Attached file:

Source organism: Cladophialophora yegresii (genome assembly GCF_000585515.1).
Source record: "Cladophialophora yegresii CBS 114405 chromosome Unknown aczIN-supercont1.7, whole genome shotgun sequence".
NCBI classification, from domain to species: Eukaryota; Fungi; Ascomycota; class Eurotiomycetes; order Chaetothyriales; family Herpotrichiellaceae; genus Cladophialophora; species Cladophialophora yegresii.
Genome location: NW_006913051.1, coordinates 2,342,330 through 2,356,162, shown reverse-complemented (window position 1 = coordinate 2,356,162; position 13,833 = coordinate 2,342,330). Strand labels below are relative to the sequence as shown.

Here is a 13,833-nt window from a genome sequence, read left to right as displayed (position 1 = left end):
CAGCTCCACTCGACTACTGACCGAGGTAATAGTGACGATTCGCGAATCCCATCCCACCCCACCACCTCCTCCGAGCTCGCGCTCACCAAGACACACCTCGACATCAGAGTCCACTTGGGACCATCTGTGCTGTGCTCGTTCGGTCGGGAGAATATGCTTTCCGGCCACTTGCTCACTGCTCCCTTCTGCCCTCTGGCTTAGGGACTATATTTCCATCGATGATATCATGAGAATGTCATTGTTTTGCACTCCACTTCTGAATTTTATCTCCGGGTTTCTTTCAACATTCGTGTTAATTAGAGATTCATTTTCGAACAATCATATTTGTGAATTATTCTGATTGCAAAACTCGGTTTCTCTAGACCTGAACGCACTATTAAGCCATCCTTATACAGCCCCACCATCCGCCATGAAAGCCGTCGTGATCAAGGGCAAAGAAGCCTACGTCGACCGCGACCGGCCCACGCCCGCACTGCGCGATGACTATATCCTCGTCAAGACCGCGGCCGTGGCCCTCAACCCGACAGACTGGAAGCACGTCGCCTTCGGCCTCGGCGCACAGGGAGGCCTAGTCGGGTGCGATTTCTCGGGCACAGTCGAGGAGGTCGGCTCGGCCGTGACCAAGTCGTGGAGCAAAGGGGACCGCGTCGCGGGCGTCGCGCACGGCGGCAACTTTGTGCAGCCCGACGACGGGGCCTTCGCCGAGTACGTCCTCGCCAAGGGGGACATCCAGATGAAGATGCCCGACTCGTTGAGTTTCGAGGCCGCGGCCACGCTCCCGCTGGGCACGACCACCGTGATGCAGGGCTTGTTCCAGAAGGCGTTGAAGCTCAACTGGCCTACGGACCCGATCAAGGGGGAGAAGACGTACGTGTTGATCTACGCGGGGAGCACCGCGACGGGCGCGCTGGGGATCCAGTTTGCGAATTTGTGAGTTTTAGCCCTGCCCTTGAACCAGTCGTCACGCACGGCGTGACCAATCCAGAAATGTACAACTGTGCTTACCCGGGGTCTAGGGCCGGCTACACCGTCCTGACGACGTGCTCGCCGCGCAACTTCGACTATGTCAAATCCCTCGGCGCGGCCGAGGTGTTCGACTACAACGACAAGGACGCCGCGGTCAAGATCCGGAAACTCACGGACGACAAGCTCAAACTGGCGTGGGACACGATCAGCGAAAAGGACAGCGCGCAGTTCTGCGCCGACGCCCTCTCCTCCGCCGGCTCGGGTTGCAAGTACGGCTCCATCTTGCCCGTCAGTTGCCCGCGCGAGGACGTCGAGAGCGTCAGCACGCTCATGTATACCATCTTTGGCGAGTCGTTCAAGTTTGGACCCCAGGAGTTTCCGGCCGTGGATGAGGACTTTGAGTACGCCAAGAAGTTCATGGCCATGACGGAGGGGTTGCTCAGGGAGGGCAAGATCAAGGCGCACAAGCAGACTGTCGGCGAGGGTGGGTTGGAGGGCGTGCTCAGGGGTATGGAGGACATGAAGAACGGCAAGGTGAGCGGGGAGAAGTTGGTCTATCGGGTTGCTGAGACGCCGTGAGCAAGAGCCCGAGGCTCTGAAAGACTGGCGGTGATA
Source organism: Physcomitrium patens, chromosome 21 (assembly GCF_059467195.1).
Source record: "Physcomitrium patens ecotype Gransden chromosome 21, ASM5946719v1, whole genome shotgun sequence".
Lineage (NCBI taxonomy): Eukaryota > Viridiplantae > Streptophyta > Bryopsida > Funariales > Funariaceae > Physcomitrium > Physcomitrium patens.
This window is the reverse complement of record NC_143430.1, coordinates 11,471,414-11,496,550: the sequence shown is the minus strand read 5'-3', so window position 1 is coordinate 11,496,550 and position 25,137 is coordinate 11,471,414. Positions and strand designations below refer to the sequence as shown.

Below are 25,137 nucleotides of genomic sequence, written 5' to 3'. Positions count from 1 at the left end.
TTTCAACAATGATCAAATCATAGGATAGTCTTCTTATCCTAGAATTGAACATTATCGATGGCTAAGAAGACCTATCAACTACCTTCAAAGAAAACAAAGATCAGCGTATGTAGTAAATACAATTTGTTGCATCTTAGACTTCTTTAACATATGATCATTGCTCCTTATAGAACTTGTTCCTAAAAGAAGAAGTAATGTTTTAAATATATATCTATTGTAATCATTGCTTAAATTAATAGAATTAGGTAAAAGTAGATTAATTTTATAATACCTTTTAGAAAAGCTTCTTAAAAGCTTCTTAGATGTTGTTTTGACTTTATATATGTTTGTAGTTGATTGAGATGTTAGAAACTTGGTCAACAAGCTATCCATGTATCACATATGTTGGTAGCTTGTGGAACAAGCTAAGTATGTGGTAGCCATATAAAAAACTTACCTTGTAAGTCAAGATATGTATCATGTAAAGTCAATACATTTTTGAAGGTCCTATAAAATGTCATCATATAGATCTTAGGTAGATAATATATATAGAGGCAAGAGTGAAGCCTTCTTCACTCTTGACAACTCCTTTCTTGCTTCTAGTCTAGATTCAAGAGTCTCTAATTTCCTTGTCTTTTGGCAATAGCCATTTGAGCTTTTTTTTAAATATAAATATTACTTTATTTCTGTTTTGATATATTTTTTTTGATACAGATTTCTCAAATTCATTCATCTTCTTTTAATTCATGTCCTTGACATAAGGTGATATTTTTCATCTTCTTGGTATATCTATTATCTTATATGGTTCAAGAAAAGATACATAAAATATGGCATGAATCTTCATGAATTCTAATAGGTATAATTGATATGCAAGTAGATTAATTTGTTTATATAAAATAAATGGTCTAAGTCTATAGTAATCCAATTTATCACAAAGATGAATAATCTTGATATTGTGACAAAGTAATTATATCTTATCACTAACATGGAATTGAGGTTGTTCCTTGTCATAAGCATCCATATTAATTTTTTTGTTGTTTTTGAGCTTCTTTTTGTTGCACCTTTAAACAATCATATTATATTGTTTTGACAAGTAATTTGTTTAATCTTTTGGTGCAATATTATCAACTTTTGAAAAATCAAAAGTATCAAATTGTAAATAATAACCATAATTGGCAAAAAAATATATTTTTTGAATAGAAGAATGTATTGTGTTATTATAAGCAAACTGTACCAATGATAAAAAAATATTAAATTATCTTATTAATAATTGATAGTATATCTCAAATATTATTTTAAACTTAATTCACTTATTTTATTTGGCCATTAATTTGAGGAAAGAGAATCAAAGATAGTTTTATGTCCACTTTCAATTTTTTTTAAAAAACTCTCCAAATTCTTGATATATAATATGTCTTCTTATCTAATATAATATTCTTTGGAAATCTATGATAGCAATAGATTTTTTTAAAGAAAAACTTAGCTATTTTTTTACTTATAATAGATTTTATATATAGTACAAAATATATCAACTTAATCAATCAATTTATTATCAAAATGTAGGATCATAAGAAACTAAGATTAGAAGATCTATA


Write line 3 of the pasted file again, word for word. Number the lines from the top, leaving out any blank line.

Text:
NCBI classification, from domain to species: Eukaryota; Fungi; Ascomycota; class Eurotiomycetes; order Chaetothyriales; family Herpotrichiellaceae; genus Cladophialophora; species Cladophialophora yegresii.